Ancient fingers and toes

Were animals with four limbs the first to evolve fingers and toes-- or did such digits evolve long before?

By | September 21, 2008

Were animals with four limbs the first to evolve fingers and toes-- or did such digits evolve long before? A linkurl:study published today; (September 21) in Nature claims to resolve this long-standing question. For many years, most paleontologists debated whether digits arose 380 million years ago as a novel evolutionary trait in tetrapods, or four-footed creatures. The new study, led by Catherine Boisvert, at Uppsala University in Sweden, identifies distinct digit-like structures, called distal radials, in the fin of a 385 million-year-old fish, Panderichthys. This fish is one of eight ancient fish species that paleontologists have specimens of, whose fossils date from between 385 and 365 million years ago, and are thought to be early predecessors of tetrapods. The finding suggests that the underpinnings of digits may have evolved in such fish, which did not walk on land, but lived in coastal shallow regions. "Here we get the first one of these archaic fish that has a tetrapod pattern" of bone structure, linkurl:Robert Carroll,; vertebrate paleontologist at McGill University, who was not involved in the study, told The Scientist. The findings are particularly convincing, noted Carroll, because the fish fossil that the researchers analyzed is more intact than previous specimens. Using a sophisticated CT scanning system, the researchers produced a 3D model of the ancient fish, which allowed them to identify radial distals in its fin, and concluded that "the lack of finger equivalents [in past specimens] was an artifact of the preservation of the fossils," Boisvert wrote to The Scientist in an Email. Previous data from another ancient fish called Tiktaalik showed distal radials as well -- although the quality of that specimen was poor. And the orientation of the radials did not seem to match the way modern fingers and toes radiate from a joint, parallel to each other. "The disposition of distal radials in Panderichthys are much more tetrapod-like than in Tiktaalik," Boisvert wrote. "Combined with fossil evidence from Tiktaalik and genetic evidence from sharks, paddlefish and the Australian lungfish, it is now completely proven that fingers have evolved from distal radials already present in fish that gave rise to the tetrapod." The next step in this work, said Carroll, will be to support the poor fossil record from this period of evolutionary history with genetic work to demonstrate the structural similarity between modern creatures and their supposed water-dwelling ancestors. Below is a movie of the 3-D imaging from the CT scans of Panderichthys. The orange pieces represent the distal radials.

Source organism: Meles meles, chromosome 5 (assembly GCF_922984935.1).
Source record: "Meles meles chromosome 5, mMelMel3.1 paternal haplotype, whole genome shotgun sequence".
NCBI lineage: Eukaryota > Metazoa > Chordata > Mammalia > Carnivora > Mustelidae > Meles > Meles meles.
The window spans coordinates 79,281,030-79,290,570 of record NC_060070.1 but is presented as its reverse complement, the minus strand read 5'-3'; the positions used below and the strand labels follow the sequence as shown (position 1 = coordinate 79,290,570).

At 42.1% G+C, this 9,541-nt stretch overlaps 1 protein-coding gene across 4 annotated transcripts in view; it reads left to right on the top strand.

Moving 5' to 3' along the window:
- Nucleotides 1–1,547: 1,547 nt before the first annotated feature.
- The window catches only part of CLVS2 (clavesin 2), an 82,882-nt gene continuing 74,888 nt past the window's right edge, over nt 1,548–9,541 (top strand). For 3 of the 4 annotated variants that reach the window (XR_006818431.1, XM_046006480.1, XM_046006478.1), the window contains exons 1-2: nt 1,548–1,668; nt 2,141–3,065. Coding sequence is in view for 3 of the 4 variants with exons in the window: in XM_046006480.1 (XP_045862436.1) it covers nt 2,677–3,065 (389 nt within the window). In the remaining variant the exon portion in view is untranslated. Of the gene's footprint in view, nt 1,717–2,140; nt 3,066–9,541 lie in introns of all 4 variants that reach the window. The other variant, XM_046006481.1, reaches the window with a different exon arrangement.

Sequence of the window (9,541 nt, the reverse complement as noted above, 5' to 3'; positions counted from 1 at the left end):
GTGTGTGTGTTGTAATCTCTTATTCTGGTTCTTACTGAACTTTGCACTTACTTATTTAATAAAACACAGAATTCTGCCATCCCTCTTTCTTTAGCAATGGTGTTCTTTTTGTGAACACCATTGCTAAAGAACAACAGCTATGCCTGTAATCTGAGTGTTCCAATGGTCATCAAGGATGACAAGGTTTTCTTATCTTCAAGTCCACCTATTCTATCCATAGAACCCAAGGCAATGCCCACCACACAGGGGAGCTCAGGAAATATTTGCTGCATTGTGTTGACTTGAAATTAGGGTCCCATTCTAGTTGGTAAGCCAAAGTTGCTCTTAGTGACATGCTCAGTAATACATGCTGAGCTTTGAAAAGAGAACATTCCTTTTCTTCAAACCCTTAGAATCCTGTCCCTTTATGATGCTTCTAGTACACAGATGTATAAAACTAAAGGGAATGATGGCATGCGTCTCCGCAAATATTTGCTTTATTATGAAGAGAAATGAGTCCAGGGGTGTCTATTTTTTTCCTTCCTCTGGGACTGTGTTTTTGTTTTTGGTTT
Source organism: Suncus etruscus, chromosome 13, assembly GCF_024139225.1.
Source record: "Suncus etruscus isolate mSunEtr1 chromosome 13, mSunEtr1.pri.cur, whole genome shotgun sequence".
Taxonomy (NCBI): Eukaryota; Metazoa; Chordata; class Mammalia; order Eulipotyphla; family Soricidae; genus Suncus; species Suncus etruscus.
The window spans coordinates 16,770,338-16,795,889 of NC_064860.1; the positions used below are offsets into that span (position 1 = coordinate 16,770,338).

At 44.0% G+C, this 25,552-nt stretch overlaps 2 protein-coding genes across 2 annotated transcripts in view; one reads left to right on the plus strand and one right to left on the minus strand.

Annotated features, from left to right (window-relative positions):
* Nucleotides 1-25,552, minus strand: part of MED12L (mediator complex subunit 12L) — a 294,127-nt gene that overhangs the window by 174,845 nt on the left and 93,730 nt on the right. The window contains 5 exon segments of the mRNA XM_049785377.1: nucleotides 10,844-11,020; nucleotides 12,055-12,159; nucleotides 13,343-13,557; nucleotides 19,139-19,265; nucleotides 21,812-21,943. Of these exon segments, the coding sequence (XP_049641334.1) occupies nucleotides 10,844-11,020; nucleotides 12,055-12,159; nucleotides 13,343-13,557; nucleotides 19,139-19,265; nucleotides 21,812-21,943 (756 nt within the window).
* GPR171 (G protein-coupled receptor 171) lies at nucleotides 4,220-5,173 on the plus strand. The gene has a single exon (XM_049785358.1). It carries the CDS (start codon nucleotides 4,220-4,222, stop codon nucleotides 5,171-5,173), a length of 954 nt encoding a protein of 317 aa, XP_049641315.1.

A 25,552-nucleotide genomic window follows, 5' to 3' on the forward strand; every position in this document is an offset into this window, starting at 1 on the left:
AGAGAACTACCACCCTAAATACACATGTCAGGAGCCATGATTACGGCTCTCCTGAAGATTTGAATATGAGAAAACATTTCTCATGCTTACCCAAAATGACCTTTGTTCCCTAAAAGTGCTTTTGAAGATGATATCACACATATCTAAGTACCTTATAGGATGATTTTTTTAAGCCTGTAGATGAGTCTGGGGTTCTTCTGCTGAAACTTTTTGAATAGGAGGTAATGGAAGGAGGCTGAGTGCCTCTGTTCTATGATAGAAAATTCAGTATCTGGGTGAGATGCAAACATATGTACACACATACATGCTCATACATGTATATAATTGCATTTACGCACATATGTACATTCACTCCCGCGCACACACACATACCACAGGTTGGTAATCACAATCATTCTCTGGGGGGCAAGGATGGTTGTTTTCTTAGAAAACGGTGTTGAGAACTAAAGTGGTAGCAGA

Fish fingers point to origin of digits (Video credit: Catherine A. Boisvert, Elga Mark-Kurik, and Per E. Ahlberg)


Avatar of: Neville Woolf

Neville Woolf

Posts: 1

September 22, 2008

The five digits that appear in early tetrapods are\nnot just in the line of vertebraetes. Starfish also seem to prefer the grasping power of five digits.\n\nWhereas 4 feet allows a balance on three while the fourth one moves, the digits seem to have a different role, and one wonders about the rationale - is five fingers the least number that can get a good grasp of a slippery object?\n\nWhen two digits are used, any slight misalignment results in a torque that makes an object rotate out of the grasp. Three digits will grasp a linearly extended object moderately well, though it may slip along the line defined by the two digits on one side. Four digits creates\ntwo orthogonal directions of holding, but an irregularly shaped object will tend to have non parallel edges) and these will not be well held.\n\nA fifth digit allows the contacts to exert pressure at angles of ~72 degrees which seems to\nallow a much greater control Experiments to explore this issue would be very interesting.

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